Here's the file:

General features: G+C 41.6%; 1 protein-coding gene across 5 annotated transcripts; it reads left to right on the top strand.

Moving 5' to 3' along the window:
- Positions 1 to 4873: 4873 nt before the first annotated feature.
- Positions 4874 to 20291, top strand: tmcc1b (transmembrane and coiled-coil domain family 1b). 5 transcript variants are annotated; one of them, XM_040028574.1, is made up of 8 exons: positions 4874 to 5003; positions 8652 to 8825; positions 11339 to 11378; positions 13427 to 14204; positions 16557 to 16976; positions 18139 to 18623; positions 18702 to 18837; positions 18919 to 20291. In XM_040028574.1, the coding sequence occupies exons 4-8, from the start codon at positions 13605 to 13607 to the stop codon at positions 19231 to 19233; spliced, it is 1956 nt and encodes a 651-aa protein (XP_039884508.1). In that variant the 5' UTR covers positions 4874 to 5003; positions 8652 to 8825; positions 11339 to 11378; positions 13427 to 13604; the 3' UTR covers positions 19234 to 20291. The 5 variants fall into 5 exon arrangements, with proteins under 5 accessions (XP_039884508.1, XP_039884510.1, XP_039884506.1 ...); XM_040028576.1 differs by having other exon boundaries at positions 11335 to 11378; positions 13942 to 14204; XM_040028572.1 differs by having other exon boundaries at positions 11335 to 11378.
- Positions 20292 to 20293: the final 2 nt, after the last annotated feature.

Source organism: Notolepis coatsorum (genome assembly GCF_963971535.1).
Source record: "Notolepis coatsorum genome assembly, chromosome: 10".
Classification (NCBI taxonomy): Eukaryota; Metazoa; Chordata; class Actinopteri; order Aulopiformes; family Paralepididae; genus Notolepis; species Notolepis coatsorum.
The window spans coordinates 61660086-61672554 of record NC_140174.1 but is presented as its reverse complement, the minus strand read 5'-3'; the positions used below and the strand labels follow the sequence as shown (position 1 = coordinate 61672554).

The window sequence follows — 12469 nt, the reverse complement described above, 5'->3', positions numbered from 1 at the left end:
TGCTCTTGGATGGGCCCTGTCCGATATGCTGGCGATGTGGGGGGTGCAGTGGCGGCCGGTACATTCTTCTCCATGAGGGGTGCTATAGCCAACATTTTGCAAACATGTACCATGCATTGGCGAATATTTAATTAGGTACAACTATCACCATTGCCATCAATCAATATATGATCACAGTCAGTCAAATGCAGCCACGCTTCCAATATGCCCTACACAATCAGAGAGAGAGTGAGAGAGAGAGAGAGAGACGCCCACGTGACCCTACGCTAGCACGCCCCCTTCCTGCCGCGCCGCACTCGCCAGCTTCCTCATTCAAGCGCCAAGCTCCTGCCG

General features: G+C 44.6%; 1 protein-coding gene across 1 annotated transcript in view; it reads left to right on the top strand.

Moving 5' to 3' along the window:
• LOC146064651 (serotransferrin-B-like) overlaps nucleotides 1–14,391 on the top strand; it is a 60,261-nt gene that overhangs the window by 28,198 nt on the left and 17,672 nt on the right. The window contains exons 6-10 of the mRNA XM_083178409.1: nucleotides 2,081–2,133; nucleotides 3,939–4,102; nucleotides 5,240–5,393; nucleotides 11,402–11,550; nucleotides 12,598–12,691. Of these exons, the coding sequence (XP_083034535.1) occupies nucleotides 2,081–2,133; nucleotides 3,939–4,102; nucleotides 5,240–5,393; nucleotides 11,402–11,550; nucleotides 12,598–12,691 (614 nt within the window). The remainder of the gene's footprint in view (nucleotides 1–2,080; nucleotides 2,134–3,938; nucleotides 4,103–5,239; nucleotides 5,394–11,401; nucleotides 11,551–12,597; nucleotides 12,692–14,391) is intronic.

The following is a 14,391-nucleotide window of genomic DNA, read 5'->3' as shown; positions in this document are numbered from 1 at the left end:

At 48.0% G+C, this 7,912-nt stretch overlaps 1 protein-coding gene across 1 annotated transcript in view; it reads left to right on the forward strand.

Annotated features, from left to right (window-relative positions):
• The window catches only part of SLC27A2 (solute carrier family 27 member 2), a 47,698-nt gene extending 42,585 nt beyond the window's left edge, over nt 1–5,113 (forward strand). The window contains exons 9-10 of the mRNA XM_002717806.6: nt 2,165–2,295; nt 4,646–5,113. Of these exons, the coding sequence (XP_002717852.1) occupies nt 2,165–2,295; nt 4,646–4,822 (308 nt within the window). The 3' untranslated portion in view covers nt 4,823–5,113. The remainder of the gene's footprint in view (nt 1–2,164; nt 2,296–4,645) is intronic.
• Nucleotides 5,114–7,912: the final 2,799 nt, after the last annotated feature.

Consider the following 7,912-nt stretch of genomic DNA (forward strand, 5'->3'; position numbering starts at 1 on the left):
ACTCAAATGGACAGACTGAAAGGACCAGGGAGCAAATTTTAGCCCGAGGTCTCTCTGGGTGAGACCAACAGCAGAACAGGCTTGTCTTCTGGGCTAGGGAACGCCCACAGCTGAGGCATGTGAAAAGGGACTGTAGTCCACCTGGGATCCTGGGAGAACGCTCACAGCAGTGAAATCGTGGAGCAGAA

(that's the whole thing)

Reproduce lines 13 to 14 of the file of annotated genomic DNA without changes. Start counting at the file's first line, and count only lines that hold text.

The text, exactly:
Moving 5' to 3' along the window:
• LOC146064651 (serotransferrin-B-like) overlaps nucleotides 1–14,391 on the top strand; it is a 60,261-nt gene that overhangs the window by 28,198 nt on the left and 17,672 nt on the right. The window contains exons 6-10 of the mRNA XM_083178409.1: nucleotides 2,081–2,133; nucleotides 3,939–4,102; nucleotides 5,240–5,393; nucleotides 11,402–11,550; nucleotides 12,598–12,691. Of these exons, the coding sequence (XP_083034535.1) occupies nucleotides 2,081–2,133; nucleotides 3,939–4,102; nucleotides 5,240–5,393; nucleotides 11,402–11,550; nucleotides 12,598–12,691 (614 nt within the window). The remainder of the gene's footprint in view (nucleotides 1–2,080; nucleotides 2,134–3,938; nucleotides 4,103–5,239; nucleotides 5,394–11,401; nucleotides 11,551–12,597; nucleotides 12,692–14,391) is intronic.